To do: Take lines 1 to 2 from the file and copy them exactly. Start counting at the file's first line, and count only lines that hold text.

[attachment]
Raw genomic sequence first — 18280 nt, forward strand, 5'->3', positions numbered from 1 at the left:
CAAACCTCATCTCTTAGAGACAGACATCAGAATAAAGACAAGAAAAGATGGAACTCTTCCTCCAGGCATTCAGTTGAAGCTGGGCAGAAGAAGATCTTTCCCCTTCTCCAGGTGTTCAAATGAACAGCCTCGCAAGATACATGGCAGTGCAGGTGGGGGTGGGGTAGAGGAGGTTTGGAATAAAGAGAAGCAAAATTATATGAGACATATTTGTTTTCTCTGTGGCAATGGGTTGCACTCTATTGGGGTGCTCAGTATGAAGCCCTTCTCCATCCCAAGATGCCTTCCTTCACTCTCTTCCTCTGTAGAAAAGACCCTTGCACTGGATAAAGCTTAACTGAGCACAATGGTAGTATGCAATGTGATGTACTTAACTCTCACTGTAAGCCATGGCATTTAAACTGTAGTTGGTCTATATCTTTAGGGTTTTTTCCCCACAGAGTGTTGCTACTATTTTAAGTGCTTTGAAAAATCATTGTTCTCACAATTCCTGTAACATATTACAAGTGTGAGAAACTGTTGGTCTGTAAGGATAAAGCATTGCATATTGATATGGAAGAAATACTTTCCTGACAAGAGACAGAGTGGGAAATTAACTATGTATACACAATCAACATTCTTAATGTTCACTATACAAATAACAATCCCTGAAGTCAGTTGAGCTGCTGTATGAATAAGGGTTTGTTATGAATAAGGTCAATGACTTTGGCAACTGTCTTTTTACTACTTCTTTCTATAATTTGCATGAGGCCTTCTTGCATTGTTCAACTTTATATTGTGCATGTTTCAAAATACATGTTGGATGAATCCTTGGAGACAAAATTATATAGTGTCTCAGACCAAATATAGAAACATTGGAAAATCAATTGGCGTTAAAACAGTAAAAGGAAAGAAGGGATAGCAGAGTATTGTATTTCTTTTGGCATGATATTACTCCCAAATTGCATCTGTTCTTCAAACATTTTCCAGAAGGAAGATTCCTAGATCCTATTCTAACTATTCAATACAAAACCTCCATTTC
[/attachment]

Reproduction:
Raw genomic sequence first — 18280 nt, forward strand, 5'->3', positions numbered from 1 at the left:
CAAACCTCATCTCTTAGAGACAGACATCAGAATAAAGACAAGAAAAGATGGAACTCTTCCTCCAGGCATTCAGTTGAAGCTGGGCAGAAGAAGATCTTTCCCCTTCTCCAGGTGTTCAAATGAACAGCCTCGCAAGATACATGGCAGTGCAGGTGGGGGTGGGGTAGAGGAGGTTTGGAATAAAGAGAAGCAAAATTATATGAGACATATTTGTTTTCTCTGTGGCAATGGGTTGCACTCTATTGGGGTGCTCAGTATGAAGCCCTTCTCCATCCCAAGATGCCTTCCTTCACTCTCTTCCTCTGTAGAAAAGACCCTTGCACTGGATAAAGCTTAACTGAGCACAATGGTAGTATGCAATGTGATGTACTTAACTCTCACTGTAAGCCATGGCATTTAAACTGTAGTTGGTCTATATCTTTAGGGTTTTTTCCCCACAGAGTGTTGCTACTATTTTAAGTGCTTTGAAAAATCATTGTTCTCACAATTCCTGTAACATATTACAAGTGTGAGAAACTGTTGGTCTGTAAGGATAAAGCATTGCATATTGATATGGAAGAAATACTTTCCTGACAAGAGACAGAGTGGGAAATTAACTATGTATACACAATCAACATTCTTAATGTTCACTATACAAATAACAATCCCTGAAGTCAGTTGAGCTGCTGTATGAATAAGGGTTTGTTATGAATAAGGTCAATGACTTTGGCAACTGTCTTTTTACTACTTCTTTCTATAATTTGCATGAGGCCTTCTTGCATTGTTCAACTTTATATTGTGCATGTTTCAAAATACATGTTGGATGAATCCTTGGAGACAAAATTATATAGTGTCTCAGACCAAATATAGAAACATTGGAAAATCAATTGGCGTTAAAACAGTAAAAGGAAAGAAGGGATAGCAGAGTATTGTATTTCTTTTGGCATGATATTACTCCCAAATTGCATCTGTTCTTCAAACATTTTCCAGAAGGAAGATTCCTAGATCCTATTCTAACTATTCAATACAAAACCTCCATTTC